The Gemologist's Toolkit Part 2

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Continuing our short introduction of the gemologist's basic laboratory tools, let us try to delve deeper into the other traits of a gemstone- such as the presence or absence of pleochroism and the measurable property of specific gravity. Observing these unique traits can help you get one step closer to finding out the identity of any gemstone material.

6. Hydrostatic Scale or SG Heavy Liquids - Either of these tools can be used to measure the specific gravity of a gem material. This refers to the density of a gemstone compared to an equal volume of water. Some stones with a higher specific gravity will look smaller than others of a lower specific gravity, even when both may have the same carat weight value. Most laboratory set ups these days seem to prefer the hydrostatic scale. This useful instrument is actually an attachment system set-up composed of an electronic scale, beaker of water and thin wire basket.



7. Spectroscope - If you are familiar with how the human eye can see color, then the spectroscope is actually quite easy to understand. For the basic idea, any object that light touches may "selectively absorb" some certain wavelengths of the white light. Each wavelength range corresponds to a color, and so when light gets reflected off of the object and travels into our eyes, we see that object possessing a certain hue of color. Now, what a spectroscope does, is it allows you to see which wavelengths (or color ranges) are absorbed by a gemstone or mineral when light travels through it. This valuable information can sometimes even tell us the source element that creates the color in a gemstone (with more gemological knowledge of course).

8. Dichroscope - Some gemstones that are doubly refractive, can also show pleochroism. This means that they can appear to simultaneously show multiple hues of color when viewed. These stones can either be classified as dichromatic (2 colors) or trichromatic (3 colors). We use an instrument called the dichroscope to view two of these colors side by side and assess them individually. This can help separate some species that are known to be pleochroic from other non-pleochroic gems of the same color.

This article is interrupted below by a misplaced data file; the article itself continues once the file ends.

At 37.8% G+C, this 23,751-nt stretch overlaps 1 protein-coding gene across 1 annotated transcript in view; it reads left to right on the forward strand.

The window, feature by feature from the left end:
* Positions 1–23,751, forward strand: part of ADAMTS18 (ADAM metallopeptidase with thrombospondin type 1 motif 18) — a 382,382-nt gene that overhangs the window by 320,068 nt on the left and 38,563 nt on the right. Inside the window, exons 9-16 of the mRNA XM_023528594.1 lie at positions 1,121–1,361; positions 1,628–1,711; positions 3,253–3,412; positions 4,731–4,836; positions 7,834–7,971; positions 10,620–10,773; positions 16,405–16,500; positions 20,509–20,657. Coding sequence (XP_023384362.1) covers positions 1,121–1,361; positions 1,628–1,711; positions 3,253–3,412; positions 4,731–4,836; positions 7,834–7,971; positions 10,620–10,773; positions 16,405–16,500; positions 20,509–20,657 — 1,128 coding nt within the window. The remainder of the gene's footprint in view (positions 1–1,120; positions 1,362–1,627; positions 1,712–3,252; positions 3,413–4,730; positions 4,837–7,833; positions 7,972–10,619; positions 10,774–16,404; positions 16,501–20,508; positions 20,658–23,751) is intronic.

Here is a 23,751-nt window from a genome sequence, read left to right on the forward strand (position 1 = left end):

9. Masterstones or Color Grading Set - We know that the value of a gem is often tied to the presence or absence of vibrant color. For colorless and near-colorless diamonds, gemologists use a masterstone set to compare and judge the intensity of any color present. This set is usually composed of at least 3-5 stones that have been specifically calibrated / chosen to showcase certain levels of color that correspond to standard 'letter grades' that are frequently used in the industry by gemological laboratories.

10. Colored Filters - Some gemologists use colored filters such as the "chelsea filter" to different certain species of gems that look alike (such as aquamarine and blue topaz), however these are often used only as supportive or secondary tests, as the others are usually more consistent and dependable.

Gemological Equipment Should Always Be Used By Professionals in the Trade, In Order to Avoid Misinterpreting Results, Item Damage, and Confusions.


There are other laboratory instruments that are used in the industry today, such as spectrometers, x-ray machines, ultraviolet lamps and electronic scales. Each of these can significantly aid in the detective-work of gemologists as they help jewellers and traders to identify and/or separate the different products in their inventory.

2015 - Photography from the Gemological Institute of America

Gemcamp Laboratories

A Discovery Institute for Gemstones and Gemology

Our resident gemologists believe in encouraging public trust within the jewellery industry through shared education, value transparency and professionalism.

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